[et_pb_section admin_label=”section”]
[et_pb_row admin_label=”row”]
[et_pb_column type=”4_4″]
[et_pb_text admin_label=”Text”]
2012 has been an epic year for comic book adaptations. Both ‘The Avengers’ and ‘The Dark Knight Rises’ were released into the wild and quickly became the two highest grossing comic book movies of all time. This sub-genre is undergoing a renaissance to accompany its surge in popularity; and with the announcement of ‘The Avengers 2‘ and ‘Iron Man 3,’ things are still looking up.

However, before these new movies see the light of day, and with a new year almost upon us, lets take a look back at the roots of this sub-genre, and pick the Top 5 Comic Book Movies of all time.

5. Batman (1989)

Close to being overshadowed between the accomplishment of the first Batman blockbusters and the two near-fatal Joel Schumacher attempts(/bastardizations) stands Tim Burton‘s first attempt at Batman in 1989. Those that remember will know it’s one hell of a good movie, and a box office phenomenon of its day. Though die-hard comic book fans still wallowed in the blaze of the original comic book of conceivably the definitive modern-day Batman chronicle, Frank Miller’s “The Dark Knight Returns” (1986).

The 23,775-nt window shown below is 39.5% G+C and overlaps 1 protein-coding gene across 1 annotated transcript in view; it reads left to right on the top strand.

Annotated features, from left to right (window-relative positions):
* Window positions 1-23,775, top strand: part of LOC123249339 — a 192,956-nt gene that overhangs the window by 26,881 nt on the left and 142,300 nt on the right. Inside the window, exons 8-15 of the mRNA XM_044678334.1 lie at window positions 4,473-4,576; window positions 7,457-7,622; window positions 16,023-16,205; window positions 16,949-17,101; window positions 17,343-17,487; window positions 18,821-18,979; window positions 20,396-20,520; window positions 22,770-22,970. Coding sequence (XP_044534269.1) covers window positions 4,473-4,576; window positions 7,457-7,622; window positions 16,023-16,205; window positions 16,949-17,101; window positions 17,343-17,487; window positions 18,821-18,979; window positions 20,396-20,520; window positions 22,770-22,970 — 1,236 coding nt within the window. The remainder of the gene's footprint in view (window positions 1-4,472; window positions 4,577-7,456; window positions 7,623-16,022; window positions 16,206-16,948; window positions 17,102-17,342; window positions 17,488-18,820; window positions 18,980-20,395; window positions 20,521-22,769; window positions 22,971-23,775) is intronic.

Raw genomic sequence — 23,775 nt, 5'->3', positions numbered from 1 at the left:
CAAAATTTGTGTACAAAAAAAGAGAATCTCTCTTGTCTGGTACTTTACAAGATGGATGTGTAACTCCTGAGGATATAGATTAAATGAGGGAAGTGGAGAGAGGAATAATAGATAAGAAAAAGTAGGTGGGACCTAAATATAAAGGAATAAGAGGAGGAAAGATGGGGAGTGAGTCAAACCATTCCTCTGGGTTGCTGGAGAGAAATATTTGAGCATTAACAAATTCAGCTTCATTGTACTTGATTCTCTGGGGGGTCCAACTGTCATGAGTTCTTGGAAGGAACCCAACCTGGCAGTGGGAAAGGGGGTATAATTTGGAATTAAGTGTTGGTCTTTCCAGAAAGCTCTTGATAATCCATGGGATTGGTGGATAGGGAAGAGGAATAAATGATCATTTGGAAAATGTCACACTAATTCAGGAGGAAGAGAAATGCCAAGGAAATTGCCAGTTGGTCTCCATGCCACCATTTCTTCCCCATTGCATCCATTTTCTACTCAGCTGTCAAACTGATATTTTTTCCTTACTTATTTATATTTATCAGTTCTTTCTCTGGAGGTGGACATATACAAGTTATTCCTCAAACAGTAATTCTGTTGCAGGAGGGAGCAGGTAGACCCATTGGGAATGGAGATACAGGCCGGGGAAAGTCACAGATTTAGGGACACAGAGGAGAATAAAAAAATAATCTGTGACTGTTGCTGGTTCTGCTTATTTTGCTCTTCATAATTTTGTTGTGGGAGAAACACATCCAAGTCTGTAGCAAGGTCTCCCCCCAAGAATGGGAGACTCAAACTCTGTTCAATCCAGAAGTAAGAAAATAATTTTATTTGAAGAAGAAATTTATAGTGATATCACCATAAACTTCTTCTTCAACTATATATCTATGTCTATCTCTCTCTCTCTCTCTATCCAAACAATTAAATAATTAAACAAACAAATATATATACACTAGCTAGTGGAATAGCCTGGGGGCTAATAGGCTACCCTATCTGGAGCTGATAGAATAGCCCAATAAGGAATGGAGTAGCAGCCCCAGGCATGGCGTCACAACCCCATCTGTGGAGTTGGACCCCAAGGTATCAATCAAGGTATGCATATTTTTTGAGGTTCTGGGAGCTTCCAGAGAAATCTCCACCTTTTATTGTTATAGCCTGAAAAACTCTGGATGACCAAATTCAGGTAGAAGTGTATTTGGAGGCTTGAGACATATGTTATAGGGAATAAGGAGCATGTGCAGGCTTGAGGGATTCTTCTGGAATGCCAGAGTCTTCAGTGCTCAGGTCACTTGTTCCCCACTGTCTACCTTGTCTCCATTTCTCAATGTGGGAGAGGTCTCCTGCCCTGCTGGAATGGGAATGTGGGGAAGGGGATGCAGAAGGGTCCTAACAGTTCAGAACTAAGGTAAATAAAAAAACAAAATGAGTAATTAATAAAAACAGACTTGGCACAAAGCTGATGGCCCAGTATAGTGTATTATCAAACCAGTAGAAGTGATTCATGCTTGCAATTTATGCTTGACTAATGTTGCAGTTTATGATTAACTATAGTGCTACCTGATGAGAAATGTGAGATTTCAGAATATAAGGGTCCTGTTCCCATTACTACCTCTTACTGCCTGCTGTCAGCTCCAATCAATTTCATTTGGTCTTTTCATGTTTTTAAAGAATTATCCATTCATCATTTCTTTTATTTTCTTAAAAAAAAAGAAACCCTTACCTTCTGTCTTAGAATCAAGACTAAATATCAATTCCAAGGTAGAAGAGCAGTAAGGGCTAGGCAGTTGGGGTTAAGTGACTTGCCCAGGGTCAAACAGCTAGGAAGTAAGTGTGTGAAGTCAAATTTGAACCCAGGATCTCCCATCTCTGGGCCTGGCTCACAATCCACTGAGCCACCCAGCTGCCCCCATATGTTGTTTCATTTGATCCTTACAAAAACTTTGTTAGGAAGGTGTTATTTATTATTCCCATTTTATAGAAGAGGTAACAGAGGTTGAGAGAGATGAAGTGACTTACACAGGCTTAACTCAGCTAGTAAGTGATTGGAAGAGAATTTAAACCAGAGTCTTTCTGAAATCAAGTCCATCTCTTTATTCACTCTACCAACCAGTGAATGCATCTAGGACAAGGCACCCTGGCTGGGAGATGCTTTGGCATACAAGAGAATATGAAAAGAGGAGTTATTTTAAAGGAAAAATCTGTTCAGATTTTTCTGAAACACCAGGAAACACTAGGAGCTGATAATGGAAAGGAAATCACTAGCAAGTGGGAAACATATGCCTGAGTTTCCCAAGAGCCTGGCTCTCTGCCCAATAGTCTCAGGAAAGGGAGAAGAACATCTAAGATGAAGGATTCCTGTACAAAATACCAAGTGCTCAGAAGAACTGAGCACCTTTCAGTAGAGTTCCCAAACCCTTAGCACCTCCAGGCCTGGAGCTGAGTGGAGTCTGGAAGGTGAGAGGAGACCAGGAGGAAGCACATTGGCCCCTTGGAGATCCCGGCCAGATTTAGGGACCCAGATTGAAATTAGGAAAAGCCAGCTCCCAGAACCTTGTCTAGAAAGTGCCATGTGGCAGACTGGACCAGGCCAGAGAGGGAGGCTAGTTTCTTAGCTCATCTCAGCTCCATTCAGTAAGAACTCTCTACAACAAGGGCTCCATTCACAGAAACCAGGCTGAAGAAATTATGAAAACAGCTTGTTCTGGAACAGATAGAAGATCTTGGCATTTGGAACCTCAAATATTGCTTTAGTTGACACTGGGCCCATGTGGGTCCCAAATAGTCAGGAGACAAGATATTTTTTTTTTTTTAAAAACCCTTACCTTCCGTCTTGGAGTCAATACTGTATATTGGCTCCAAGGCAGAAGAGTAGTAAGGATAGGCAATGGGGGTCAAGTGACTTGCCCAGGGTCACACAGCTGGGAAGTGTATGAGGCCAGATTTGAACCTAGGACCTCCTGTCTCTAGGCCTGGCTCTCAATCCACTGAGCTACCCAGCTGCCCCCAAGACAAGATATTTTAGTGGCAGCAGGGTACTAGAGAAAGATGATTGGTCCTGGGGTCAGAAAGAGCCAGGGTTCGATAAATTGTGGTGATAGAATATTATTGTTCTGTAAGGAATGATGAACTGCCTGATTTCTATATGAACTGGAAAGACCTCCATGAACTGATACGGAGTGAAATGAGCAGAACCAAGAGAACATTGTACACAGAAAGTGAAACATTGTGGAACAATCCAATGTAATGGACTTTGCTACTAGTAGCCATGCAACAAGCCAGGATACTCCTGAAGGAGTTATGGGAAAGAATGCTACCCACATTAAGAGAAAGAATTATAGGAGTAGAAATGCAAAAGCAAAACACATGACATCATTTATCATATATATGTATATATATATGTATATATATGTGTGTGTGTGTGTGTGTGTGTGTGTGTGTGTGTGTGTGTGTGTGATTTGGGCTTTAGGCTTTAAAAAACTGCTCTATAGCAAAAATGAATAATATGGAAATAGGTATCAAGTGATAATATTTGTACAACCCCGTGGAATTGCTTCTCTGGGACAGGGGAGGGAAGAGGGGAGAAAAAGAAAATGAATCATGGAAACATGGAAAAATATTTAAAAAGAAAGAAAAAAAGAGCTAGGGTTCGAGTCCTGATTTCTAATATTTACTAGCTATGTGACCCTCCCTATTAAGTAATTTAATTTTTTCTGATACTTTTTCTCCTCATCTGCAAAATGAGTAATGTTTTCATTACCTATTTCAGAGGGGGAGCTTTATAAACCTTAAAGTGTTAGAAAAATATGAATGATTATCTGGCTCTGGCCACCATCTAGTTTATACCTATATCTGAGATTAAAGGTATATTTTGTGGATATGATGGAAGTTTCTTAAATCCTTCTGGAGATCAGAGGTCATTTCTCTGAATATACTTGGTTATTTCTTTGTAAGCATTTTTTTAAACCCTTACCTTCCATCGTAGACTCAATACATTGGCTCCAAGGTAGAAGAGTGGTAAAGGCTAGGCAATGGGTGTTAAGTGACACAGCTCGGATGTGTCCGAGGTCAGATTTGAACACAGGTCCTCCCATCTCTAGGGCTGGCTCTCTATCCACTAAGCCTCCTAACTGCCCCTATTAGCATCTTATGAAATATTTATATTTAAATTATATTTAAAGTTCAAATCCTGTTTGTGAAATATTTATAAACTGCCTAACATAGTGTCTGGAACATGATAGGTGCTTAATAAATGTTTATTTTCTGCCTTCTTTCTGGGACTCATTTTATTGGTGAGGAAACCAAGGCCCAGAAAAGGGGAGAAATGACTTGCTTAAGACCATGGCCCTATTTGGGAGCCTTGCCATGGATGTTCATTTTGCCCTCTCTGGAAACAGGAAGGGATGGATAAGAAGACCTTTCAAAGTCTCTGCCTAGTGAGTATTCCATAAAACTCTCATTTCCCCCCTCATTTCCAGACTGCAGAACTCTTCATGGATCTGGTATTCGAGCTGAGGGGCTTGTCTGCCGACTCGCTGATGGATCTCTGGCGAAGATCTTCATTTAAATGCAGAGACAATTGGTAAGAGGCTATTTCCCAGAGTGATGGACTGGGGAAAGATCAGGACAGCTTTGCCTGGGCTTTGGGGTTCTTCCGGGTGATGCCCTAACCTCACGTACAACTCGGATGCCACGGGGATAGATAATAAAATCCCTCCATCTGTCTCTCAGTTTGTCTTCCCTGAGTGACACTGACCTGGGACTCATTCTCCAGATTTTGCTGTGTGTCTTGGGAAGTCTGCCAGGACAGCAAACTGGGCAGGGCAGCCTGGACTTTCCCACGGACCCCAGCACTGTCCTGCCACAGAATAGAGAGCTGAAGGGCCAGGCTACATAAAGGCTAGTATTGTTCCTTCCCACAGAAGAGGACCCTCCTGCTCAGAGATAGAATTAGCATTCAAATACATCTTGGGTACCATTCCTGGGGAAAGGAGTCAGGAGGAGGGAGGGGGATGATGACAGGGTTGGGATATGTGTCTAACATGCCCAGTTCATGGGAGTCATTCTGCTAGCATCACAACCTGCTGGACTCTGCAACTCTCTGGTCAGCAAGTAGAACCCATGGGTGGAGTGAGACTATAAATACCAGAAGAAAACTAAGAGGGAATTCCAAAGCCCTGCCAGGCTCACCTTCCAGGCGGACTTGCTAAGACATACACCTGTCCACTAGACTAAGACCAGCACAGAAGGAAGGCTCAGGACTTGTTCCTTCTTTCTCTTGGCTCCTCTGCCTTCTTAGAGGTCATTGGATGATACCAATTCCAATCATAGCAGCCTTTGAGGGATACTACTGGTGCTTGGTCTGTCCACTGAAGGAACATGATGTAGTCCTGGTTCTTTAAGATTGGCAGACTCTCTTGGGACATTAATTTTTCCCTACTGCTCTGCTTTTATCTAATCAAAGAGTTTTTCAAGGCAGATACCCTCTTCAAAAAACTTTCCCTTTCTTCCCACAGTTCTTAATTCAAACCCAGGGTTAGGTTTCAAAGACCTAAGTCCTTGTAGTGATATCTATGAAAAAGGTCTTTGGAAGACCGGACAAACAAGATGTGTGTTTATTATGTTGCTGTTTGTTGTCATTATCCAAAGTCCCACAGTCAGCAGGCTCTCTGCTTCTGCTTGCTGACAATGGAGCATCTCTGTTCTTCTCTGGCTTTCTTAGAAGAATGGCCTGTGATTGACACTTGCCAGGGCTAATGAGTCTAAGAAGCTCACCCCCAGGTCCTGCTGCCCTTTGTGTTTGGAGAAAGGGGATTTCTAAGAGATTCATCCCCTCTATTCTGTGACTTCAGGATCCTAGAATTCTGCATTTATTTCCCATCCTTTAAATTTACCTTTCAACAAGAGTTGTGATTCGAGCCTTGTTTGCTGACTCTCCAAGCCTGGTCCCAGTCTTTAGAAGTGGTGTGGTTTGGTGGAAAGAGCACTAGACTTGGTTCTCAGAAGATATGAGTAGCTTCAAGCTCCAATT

Now, here’s where things get complicated. Everyone seems to think this spot should go to one of Christopher Nolan’s ‘Dark Knight’ films. I want to preface this by saying that Nolan brought a truly unique version of the caped crusader to the silver screen. His interpretation of the story and the performances within it (not just in terms of acting) were magnificent. However, there can only be one Batman movie in this list, and (despite what those around me may think) it’s not Nolan’s.

Nolan was largely successful in his unrelenting attempts to achieve believability, transcending the oft-juvenile antics found in past interpretations for a Batman that would fit into modern society. However, I believe this endeavor was also his greatest fallacy with this series.